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Archive for Estate Tax

Tax Cuts And Jobs Act: IRS Final Regulations On Estate/Gift Tax

DARLENE HART - Tax Cuts And Jobs Act Estate/Gift Tax

The Tax Cuts and Jobs Act (TCJA), enacted in December 2017, increased the life-time exclusion amount of transfers subject to Estate/Gift tax from $5 million to $10 million. Adjusted for inflation, this amount is $11.4 million in 2019. The TCJA also provides that this higher amount will revert to its pre-TCJA amount after 2025.

The IRS has now issued TCJA final regulations to address concerns that an estate tax could apply to gifts exempt from gift tax by the increased TCJA amounts in excess of the historic exclusion amount.

The final regulations provide a special rule that allows the estate to compute its estate tax credit using the higher of the TCJA exclusion amount or the or the pre-TCJA amount applicable on the date of death with respect to gifts made during the decedent’s lifetime.

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Know The IRS’s Foreign Tax Traps: Unexpected Situations Taxpayers Found Themselves Caught In

Mitchell R. Miller - Estate And Trust Lawyer, Beverly Hills, CA

In spite of the IRS’s information campaign, many people still do not know that the IRS has mounted a huge enforcement effort in the international arena to get people to report foreign accounts and foreign income. And if you have foreign assets, you might be surprised that this enforcement effort could apply to you.

Specifically, the IRS has for all practical purposes eliminated bank secrecy for U.S. citizens and residents, forcing foreign banks to identify all their U.S. account holders. In many cases, foreign banks have simply kicked out all their U.S. depositors. And the penalties for not reporting foreign accounts, income and transactions grow larger every year.

In one recent case, a federal jury held that a man who had failed to report the existence of his foreign account or include the interest from the account in his income was liable for a penalty of 150% of the highest value of the account. That’s right — ONE AND A HALF TIMES THE ENTIRE VALUE OF THE ACCOUNT!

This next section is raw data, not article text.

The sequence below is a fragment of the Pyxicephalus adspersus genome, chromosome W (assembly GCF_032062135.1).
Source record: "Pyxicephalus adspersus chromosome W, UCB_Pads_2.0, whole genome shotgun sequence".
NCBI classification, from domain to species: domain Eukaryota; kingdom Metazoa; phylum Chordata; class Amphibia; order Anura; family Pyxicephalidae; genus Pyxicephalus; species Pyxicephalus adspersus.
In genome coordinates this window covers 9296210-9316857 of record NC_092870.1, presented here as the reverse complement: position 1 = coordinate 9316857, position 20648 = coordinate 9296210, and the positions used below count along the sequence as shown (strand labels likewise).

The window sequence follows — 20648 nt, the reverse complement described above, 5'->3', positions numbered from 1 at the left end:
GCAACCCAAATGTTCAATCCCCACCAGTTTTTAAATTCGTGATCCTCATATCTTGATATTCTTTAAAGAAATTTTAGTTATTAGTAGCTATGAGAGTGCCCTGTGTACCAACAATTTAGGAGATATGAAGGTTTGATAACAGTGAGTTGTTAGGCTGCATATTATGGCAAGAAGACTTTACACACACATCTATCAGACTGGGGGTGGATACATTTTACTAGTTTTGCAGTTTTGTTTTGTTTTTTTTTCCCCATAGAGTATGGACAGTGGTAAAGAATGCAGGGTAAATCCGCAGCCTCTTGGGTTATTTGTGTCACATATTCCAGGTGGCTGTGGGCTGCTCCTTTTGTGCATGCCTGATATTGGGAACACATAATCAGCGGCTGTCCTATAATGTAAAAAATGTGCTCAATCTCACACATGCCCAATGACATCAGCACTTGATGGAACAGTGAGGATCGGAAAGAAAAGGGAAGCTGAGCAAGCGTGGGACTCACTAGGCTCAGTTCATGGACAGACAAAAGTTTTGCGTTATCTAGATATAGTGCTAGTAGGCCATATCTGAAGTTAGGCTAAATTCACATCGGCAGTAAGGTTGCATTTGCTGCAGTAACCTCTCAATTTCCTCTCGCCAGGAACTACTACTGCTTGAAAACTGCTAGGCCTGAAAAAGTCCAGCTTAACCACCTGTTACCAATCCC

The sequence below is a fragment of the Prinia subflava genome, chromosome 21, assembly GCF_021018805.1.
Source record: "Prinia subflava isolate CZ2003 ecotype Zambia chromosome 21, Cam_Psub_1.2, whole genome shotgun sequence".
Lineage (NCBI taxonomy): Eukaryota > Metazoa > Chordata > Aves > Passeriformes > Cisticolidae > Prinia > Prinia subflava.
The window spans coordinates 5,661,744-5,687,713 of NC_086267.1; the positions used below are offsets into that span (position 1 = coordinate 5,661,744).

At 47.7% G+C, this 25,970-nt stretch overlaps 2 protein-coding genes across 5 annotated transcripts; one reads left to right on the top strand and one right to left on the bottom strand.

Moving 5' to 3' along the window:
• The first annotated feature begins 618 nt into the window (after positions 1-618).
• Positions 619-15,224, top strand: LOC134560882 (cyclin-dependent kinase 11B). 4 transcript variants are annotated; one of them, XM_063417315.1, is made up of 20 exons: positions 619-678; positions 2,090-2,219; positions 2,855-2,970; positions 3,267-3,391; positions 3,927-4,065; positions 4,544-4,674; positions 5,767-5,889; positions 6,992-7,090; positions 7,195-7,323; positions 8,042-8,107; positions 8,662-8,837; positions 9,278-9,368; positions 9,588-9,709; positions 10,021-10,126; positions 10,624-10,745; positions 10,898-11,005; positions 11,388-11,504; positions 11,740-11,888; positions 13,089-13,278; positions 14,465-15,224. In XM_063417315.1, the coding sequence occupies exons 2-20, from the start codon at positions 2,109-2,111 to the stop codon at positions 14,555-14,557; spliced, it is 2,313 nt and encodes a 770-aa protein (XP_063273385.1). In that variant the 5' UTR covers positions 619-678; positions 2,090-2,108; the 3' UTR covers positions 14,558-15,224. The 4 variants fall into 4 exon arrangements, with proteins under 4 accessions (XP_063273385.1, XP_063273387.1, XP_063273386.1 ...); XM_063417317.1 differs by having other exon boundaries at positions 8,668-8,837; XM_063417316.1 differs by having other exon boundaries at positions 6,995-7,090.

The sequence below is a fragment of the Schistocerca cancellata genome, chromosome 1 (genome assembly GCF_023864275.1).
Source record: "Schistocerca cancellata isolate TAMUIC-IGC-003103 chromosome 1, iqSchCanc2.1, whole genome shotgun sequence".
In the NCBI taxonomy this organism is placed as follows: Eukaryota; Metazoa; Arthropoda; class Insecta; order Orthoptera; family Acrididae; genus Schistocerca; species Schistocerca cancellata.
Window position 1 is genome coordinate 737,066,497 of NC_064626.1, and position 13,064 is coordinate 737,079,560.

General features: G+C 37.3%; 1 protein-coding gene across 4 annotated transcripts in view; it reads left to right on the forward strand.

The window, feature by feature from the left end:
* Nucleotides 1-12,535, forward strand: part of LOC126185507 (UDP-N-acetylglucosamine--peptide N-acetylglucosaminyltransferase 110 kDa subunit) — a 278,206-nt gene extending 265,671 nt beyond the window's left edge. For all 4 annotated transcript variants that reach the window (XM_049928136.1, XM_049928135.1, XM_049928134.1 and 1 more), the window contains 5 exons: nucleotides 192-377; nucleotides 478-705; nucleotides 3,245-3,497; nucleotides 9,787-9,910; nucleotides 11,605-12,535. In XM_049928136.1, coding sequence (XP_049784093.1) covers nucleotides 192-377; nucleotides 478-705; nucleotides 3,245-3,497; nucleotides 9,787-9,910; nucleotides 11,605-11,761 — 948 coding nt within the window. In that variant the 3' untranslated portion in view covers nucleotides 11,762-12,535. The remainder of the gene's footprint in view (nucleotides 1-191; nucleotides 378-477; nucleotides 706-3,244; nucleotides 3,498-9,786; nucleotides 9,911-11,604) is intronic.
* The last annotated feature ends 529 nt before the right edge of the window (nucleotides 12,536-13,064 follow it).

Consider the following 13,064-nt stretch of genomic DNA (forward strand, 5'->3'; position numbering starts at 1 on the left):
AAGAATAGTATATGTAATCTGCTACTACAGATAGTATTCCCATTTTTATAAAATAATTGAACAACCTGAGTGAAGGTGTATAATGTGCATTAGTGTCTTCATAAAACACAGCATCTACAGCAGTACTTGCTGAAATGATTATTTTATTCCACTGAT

And that’s only the penalty. There’ll be tax, interest on the tax, and interest on the penalty to boot!

What types of foreign items are you required to report?

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President Trumps Tax Reform Bill Increases Inheritance Tax Deduction To $11,800,000

Charles Woodson, Estate Tax, Inheritance Tax Expert

A frequent question is whether inheritances are taxable. This is a frequently misunderstood question related to taxation and can be complicated. When someone passes away, all of their assets will be subject to inheritance taxation, and whatever is left over after paying the inheritance tax passes to the decedent’s beneficiaries.

Sound bleak? Don’t worry, very few decedents’ estates ever pay any inheritance tax, primarily because the code exempts a liberal amount of the estate from taxation; thus, only very large estates are subject to inheritance tax. In fact, with the passage of the Tax Cuts & Jobs Act (tax reform), the estate tax deduction has been increased to $11,180,000* for 2018 and is inflation adjusted in future years. That generally means that estates valued at $11,180,000* or less will not pay any federal estate taxes and those in excess of the exemption amount only pay inheritance tax on amounts in excess of the exemption amount. Of interest, there are less than 10,000 deaths each year for which the decedent’s estate exceeds the exemption amount, so for most estates, there will be no estate tax and the beneficiaries will generally inherit the entire estate.

* Note that, as with anything tax-related, the exemption is not always a fixed amount. It must be reduced by prior gifts in excess of the annual gift exemption, and it can be increased for a surviving spouse by the decedent’s unused exemption amount.

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Foreign Investment Into The U.S. Part II: Who Is A U.S. Person?

The U.S. income tax and estate tax both function under a system with only two possibilities, a taxpayer is either a U.S. person/domiciliary or not a U.S. person, referred to as a non-resident alien (“NRA”). There is no middle ground, it is an all or nothing system. Since U.S. tax law is based on this distinction, the first step in any analysis is determining the correct category.

The U.S. laws do not define who is an NRA, rather, they define who is a U.S. person, or for estate taxes a U.S. domiciliary. Therefore, NRAs will be anyone who does not meet the definition of a U.S. person or domiciliary. Due to these rules, before we can decide how a foreigner will be taxed in the U.S., we must first make sure they are in fact a foreigner under the laws.

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Stepped Up Basis In Estate Planning IRC 1014

According to Internal Revenue Code Section 1014 the basis of property acquired from a decedent is the fair market value of the property at the date of the decedent’s death.

This is often referred to as stepped up basis and it is profoundly significant for US taxpayers dealing with the myriad of issues surrounding estate planning or tax preferential transfer of assets. Read more